It is entirely possible the PBO’s calculations are too pessimistic and Morneau is right in thinking we do indeed live in the best of all possible worlds.
But the Conservatives sense there is an anxiety in the country — that voters are nervous about what Scheer characterized as “temporary and tiny deficits” ballooning into “massive and permanent” budgetary shortfalls that will have to be paid off by the next generation.
The Conservative leader got personal in the House of Commons when he said Trudeau had never had to worry about money, so was prepared to rack up “reckless deficits.”
But, he said, “the federal budget is not a trust fund.”
There are signs the constant drip of questions about deficits is starting to sink in with voters.
The most recent Nanos Research tracking poll suggests the Liberals have fallen five points in recent weeks and are once again running neck and neck with the Conservatives.
Trudeau’s personal numbers are near 12-month lows. (One interesting aside is that the NDP’s Jagmeet Singh is now trailing the Greens’ Elizabeth May when Nanos asked voters about their preferred prime minister, and the Greens have risen to their highest point this year when respondents are asked which party they would consider voting for. Will 2019 be the year the Green Party finally comes into full bloom?)
While this is all good news for the Opposition, it creates its own complications.
The rosy fiscal picture painted by the fall statement predicted deficits ticking downward to “just” $11.4 billion five years from now. But that forecast relied on the Liberals enacting spending cuts in real terms — a reduction in direct program expenses as a percentage of GDP from 6.7 per cent to 6 per cent over the next five years.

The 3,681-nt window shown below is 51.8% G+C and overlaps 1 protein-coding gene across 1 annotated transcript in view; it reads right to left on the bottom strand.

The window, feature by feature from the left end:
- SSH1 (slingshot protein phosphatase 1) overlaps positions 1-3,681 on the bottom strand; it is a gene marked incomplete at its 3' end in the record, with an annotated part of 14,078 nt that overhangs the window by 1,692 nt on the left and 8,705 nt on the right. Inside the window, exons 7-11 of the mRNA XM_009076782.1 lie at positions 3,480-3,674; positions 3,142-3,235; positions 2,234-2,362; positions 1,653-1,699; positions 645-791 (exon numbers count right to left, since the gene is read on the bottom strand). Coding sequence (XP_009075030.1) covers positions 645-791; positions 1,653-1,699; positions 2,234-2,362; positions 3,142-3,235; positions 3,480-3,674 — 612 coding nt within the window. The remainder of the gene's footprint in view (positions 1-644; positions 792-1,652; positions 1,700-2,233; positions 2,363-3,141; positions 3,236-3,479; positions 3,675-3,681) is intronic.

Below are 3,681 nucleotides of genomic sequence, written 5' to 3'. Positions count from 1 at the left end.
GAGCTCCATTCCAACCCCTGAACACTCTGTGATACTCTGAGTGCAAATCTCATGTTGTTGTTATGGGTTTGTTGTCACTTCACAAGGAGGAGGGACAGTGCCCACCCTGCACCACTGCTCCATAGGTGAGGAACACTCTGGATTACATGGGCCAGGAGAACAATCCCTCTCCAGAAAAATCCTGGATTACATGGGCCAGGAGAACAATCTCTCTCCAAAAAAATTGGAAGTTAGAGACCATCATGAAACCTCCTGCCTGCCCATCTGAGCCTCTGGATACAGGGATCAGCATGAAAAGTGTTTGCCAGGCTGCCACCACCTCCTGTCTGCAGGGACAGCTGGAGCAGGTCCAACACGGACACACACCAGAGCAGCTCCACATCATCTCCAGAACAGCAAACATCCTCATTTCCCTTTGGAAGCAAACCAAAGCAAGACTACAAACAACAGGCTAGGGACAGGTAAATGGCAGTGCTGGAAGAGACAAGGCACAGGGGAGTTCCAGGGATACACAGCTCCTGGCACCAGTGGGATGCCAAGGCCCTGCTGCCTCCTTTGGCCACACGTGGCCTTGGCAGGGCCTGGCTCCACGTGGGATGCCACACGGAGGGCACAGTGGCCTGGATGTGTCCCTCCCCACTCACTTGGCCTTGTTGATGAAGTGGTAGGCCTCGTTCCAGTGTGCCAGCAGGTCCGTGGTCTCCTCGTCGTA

If the PBO’s forecasts are right — that austerity program will have to be much more severe.
The Liberals were liberated from fiscal orthodoxy in 2015 — they took the country back into deficit deliberately in the name of spurring growth. It allowed them to spend billions more than the Conservatives and the NDP, both of whom had pledged to balance the books.
The same logic holds true today. The Liberals and their supporters care little about deficits, beyond the commitment to keep the debt-to-GDP ratio on a downward track (and given the ease with which other promises were discarded, who could have any faith in this one being iron-clad?)
But Scheer is now obliged to fashion an election platform based on a fiscal picture that has just got $8 billion more gloomy. By acknowledging the legitimacy of the PBO numbers, Scheer has to budget accordingly.
If there is any truth in political advertising, the Conservative election slogan will be: “Vote for us and we’ll slash $25 billion from your public services.”
Not quite in the same league as: “They Can’t Lick Our Dick — Vote Nixon” but one might imagine similarly distasteful to voters.
THE REPORT IS INDEED DEVASTATING, IF YOU CARE ABOUT PRUDENT STEWARDSHIP OF THE NATION’S FINANCES. BUT THERE HAVE BEEN FEW SIGNS IN THE PAST THREE YEARS THAT IT’S AN ISSUE THAT KEEPS THE PRIME MINISTER, OR HIS FINANCE MINISTER, AWAKE AT NIGHT.